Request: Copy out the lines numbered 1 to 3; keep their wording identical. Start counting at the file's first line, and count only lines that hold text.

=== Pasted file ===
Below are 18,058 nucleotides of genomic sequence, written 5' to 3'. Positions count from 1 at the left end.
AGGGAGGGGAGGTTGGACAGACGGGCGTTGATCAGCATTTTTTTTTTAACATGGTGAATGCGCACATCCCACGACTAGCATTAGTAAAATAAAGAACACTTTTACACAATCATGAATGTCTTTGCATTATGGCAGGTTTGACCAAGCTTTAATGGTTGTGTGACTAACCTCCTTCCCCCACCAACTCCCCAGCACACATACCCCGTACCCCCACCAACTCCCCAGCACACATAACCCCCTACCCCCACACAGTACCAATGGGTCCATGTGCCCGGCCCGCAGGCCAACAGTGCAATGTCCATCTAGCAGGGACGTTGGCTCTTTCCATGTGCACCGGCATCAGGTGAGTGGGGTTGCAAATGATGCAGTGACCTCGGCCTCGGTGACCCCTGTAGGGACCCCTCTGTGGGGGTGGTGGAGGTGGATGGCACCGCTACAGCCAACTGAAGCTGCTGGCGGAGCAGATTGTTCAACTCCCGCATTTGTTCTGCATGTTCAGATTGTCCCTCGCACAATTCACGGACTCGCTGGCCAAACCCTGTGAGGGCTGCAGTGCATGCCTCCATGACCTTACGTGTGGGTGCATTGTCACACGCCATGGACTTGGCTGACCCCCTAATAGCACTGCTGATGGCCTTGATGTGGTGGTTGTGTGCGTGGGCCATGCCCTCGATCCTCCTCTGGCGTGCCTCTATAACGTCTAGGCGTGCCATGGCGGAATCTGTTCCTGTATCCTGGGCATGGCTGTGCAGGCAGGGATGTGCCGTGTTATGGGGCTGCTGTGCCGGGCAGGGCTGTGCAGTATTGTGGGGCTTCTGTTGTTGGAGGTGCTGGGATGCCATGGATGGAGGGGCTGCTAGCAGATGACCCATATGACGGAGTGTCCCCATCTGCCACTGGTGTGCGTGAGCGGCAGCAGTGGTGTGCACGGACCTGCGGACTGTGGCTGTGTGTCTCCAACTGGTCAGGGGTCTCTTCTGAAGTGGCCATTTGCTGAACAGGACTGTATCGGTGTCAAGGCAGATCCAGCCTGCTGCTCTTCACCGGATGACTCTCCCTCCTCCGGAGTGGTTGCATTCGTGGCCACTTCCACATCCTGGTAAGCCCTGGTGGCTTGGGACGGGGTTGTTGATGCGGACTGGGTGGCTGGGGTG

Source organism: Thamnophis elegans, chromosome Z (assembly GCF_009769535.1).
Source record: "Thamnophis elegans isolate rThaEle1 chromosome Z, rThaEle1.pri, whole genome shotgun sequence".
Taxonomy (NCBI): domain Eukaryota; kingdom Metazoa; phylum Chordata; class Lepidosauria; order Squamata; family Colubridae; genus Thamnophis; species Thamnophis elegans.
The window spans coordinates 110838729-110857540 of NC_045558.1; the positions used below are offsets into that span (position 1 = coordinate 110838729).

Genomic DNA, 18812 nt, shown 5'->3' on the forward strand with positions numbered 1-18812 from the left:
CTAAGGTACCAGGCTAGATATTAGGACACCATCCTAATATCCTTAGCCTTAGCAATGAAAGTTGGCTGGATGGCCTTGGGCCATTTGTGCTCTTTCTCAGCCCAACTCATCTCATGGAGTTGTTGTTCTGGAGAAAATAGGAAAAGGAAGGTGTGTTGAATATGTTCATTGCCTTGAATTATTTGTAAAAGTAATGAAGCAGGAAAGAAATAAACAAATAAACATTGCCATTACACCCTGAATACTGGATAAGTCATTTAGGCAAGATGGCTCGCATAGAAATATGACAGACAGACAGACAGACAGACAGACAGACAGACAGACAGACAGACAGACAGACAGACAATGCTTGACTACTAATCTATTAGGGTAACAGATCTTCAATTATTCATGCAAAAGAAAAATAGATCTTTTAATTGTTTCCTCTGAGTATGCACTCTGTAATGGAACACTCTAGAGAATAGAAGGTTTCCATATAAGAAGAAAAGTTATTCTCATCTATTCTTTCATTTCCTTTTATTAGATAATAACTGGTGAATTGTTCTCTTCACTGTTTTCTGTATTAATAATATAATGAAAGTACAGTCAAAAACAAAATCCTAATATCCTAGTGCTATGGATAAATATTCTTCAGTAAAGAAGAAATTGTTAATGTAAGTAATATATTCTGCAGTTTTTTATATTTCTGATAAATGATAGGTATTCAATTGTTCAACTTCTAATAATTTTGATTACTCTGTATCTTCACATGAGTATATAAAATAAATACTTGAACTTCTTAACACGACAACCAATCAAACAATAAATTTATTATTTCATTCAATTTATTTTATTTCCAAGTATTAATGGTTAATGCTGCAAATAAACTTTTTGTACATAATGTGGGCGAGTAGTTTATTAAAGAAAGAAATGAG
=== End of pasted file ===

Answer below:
Below are 18,058 nucleotides of genomic sequence, written 5' to 3'. Positions count from 1 at the left end.
AGGGAGGGGAGGTTGGACAGACGGGCGTTGATCAGCATTTTTTTTTTAACATGGTGAATGCGCACATCCCACGACTAGCATTAGTAAAATAAAGAACACTTTTACACAATCATGAATGTCTTTGCATTATGGCAGGTTTGACCAAGCTTTAATGGTTGTGTGACTAACCTCCTTCCCCCACCAACTCCCCAGCACACATACCCCGTACCCCCACCAACTCCCCAGCACACATAACCCCCTACCCCCACACAGTACCAATGGGTCCATGTGCCCGGCCCGCAGGCCAACAGTGCAATGTCCATCTAGCAGGGACGTTGGCTCTTTCCATGTGCACCGGCATCAGGTGAGTGGGGTTGCAAATGATGCAGTGACCTCGGCCTCGGTGACCCCTGTAGGGACCCCTCTGTGGGGGTGGTGGAGGTGGATGGCACCGCTACAGCCAACTGAAGCTGCTGGCGGAGCAGATTGTTCAACTCCCGCATTTGTTCTGCATGTTCAGATTGTCCCTCGCACAATTCACGGACTCGCTGGCCAAACCCTGTGAGGGCTGCAGTGCATGCCTCCATGACCTTACGTGTGGGTGCATTGTCACACGCCATGGACTTGGCTGACCCCCTAATAGCACTGCTGATGGCCTTGATGTGGTGGTTGTGTGCGTGGGCCATGCCCTCGATCCTCCTCTGGCGTGCCTCTATAACGTCTAGGCGTGCCATGGCGGAATCTGTTCCTGTATCCTGGGCATGGCTGTGCAGGCAGGGATGTGCCGTGTTATGGGGCTGCTGTGCCGGGCAGGGCTGTGCAGTATTGTGGGGCTTCTGTTGTTGGAGGTGCTGGGATGCCATGGATGGAGGGGCTGCTAGCAGATGACCCATATGACGGAGTGTCCCCATCTGCCACTGGTGTGCGTGAGCGGCAGCAGTGGTGTGCACGGACCTGCGGACTGTGGCTGTGTGTCTCCAACTGGTCAGGGGTCTCTTCTGAAGTGGCCATTTGCTGAACAGGACTGTATCGGTGTCAAGGCAGATCCAGCCTGCTGCTCTTCACCGGATGACTCTCCCTCCTCCGGAGTGGTTGCATTCGTGGCCACTTCCACATCCTGGTAAGCCCTGGTGGCTTGGGACGGGGTTGTTGATGCGGACTGGGTGGCTGGGGTG

Source organism: Thamnophis elegans, chromosome Z (assembly GCF_009769535.1).